Sunday, September 15, 2013

Banana Moments: Serving with Joy in the Messy Places~Part 5


“Your husband is going to leave you!” A little old Indonesian man wagged his finger in my face, his shouting drawing a crowd. “You can’t give him children, so he’s going to find some other woman who will!”

I just wanted some bananas. I’d been to this roadside fruit stand probably a hundred times since moving to Indonesia a couple years previous.

I didn’t know him. Never met the guy.  But since two of the first questions anyone—even the lady who sells me bananas—asks are “Are you married?” and “How many kids do you have?” I figured most people there knew about me.

The childless (by choice) wife of seven years.  Now an outcast, sweating it out on the small Indonesian island where I’d moved, leaving home, family, familiarity, job, identity, and confidence behind.

Holding my green bananas in my trembling hands, and not knowing what to do or say, I simply walked away. But I was mad. For the Indonesian women I knew who couldn’t have kids and who had had husbands leave them for it. And for myself, for being so misunderstood, so unappreciated, so judged. When all I really wanted to do was buy bananas. And to serve. In peace.  With no one yelling at me.

I eventually had kids—three of them. And those specific questions and accusations have stopped in this place that fits women best into the place as mothers and wives.

Thankfully, I serve in a place where I am usually accepted, where I have dear friends, where I get to serve with purpose and enjoy a place rich in culture and kind, generous people.

But there are still times when I spend my day serving, not for warm fuzzy feelings and others’ gratitude, but with their criticism and my fears, their unbelief and my own doubts, their messiness and my own disappointments.

I’ve been sharing about how to Serve with Joy in the Messy Places. I’ve shared how we should not be motivated to serve by guilt, or paralyzed from serving due to fear. I’ve shared how one healthy motivation in serving others is God’s love for us.

Today I want to share my final post on this series. How to let God’s love for others be our motivation for serving them.

I wish life in Indonesia was like those commercials. You know, the ones with the starving children being fed as they are serenaded by touching music. The ones with where needs are met, help is accepted, a thank you is given, and endings are happy.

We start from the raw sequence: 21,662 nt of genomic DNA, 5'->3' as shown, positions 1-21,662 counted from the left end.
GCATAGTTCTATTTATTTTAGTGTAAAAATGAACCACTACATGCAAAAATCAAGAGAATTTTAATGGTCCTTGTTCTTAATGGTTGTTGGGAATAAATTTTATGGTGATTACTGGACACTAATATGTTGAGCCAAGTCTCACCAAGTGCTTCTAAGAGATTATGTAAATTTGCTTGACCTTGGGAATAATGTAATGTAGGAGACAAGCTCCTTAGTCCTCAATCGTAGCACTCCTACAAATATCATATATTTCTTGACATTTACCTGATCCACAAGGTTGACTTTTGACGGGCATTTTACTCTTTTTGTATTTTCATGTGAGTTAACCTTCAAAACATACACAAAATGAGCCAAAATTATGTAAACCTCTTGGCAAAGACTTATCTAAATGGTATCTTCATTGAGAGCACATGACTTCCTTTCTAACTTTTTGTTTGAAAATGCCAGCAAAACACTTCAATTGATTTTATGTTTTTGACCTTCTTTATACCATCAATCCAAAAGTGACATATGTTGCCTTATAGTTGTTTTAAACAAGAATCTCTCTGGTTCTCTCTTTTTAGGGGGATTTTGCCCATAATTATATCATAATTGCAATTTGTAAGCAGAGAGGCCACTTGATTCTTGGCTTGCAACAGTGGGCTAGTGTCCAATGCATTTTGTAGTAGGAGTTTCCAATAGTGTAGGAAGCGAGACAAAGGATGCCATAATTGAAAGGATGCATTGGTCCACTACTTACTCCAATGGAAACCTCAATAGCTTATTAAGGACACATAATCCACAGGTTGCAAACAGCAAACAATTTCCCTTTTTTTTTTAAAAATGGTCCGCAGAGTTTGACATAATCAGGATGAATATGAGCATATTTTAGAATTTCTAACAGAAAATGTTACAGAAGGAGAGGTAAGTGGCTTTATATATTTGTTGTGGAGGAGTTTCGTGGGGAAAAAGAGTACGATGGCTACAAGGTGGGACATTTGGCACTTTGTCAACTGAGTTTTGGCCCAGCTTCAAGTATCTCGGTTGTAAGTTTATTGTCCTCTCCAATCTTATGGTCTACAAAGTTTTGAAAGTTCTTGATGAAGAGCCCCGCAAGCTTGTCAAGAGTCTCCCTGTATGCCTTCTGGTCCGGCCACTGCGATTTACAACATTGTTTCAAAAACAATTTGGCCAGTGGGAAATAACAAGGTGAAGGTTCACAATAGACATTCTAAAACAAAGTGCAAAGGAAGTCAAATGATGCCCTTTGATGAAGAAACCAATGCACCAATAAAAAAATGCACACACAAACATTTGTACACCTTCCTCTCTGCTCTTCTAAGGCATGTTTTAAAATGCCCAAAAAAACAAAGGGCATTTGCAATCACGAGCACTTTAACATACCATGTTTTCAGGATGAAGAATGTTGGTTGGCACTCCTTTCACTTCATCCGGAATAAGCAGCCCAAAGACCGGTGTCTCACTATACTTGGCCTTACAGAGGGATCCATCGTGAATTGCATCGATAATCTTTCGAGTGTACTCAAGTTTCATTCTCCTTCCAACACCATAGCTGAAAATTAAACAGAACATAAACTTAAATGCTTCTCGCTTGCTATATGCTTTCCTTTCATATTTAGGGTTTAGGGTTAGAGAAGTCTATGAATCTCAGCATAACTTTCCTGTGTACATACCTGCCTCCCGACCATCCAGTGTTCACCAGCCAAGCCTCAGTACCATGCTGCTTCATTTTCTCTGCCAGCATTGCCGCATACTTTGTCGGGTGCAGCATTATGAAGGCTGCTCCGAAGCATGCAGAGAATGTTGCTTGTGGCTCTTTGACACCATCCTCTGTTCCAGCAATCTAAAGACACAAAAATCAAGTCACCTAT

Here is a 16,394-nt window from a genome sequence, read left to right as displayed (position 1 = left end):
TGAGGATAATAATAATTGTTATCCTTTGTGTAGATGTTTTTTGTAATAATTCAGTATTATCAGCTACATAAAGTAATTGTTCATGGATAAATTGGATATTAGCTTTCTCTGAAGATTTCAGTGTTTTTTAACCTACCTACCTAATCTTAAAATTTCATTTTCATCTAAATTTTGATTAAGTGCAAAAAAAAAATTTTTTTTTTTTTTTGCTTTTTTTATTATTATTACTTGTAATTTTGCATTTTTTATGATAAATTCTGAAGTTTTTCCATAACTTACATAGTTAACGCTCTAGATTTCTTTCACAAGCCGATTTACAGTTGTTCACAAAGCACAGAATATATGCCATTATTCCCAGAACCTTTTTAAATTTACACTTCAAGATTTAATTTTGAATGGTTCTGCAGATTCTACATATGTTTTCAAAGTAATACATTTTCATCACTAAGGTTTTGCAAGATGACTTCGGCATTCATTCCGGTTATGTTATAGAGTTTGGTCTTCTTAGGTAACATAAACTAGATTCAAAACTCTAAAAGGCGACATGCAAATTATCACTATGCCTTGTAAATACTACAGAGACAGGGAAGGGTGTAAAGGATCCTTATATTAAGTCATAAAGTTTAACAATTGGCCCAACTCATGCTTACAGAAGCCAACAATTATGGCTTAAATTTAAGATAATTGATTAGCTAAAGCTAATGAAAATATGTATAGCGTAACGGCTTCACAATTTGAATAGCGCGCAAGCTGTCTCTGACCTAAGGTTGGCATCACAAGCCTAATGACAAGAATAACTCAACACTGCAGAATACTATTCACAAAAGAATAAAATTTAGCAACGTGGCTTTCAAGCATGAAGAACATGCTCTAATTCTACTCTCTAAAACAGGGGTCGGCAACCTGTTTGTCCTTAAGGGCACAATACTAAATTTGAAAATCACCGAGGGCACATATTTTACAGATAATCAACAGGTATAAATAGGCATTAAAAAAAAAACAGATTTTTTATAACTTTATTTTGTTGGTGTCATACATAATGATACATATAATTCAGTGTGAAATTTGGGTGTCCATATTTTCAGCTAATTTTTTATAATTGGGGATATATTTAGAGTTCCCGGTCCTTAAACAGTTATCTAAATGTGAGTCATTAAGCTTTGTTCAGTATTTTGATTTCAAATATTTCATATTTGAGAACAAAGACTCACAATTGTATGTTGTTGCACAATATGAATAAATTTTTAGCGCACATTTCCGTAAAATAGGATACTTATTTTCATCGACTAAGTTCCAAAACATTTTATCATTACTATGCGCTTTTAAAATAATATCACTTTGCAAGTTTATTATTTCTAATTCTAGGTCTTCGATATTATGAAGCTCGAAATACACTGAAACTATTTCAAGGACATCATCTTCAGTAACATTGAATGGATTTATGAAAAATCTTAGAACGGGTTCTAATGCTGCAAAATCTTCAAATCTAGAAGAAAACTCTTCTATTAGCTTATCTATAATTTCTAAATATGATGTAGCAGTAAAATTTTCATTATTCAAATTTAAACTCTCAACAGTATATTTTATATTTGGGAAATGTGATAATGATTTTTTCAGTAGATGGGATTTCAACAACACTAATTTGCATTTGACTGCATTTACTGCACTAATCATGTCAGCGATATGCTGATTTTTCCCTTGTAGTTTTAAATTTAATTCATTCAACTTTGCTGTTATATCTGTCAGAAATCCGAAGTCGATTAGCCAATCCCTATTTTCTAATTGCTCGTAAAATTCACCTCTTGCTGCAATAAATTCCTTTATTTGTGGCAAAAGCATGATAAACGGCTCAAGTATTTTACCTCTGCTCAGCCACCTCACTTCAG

But just when I’m tempted to serve because I love the people or to serve so that the people will love me, I have one of those banana days. Sometimes I feel justified in my annoyance, my anger.  I feel like I have the right to run from the people who laugh and point fingers when I’ve made another language mistake. I don’t feel like I should have to befriend the woman who criticizes how I raise my kids, or worse, who criticizes how my Indonesian friend tries to raise her autistic son. I have no desire to love the man who beat up my friend with a hammer, her little girl watching.

And sometimes I’m annoyed because I’m tired, hot, and just plain human.

The reality of serving, or working, or being in a family, or trying to be a good friend, or living in a neighborhood—anywhere in the world—is that it’s messy. Even the person who seems the kindest, who seems to love you, can end up being the one who hurts you the most in the end. And the one who you love to love can be the one who needs more than you can possibly give them.

And no matter how much I want to, I just can’t serve with joy if I’m doing it because I love the people I serve or because they love me. If I expect human love to provide the bridge, it sends me on a hamster wheel of doing more, giving more, sacrificing more to both show my love and to earn their love.

Or if I stop serving because I simply can’t love that person, then I miss out on seeing Him work in both their messiness and mine.

But if I serve because God loves me and God loves the people I serve, it frees me. To rest in His compassion, not on my try-hard service. To give from His abundant love, not from my limited altruism. To see people from His gentle perspective, not judge people from my lofty pride.

When I serve people because God loves them, it turns me from a doormat that wants to give everything I have to make them love me into a door through which He gave Himself to offer life-changing love to them...and me.

photo credit, PinkMoose



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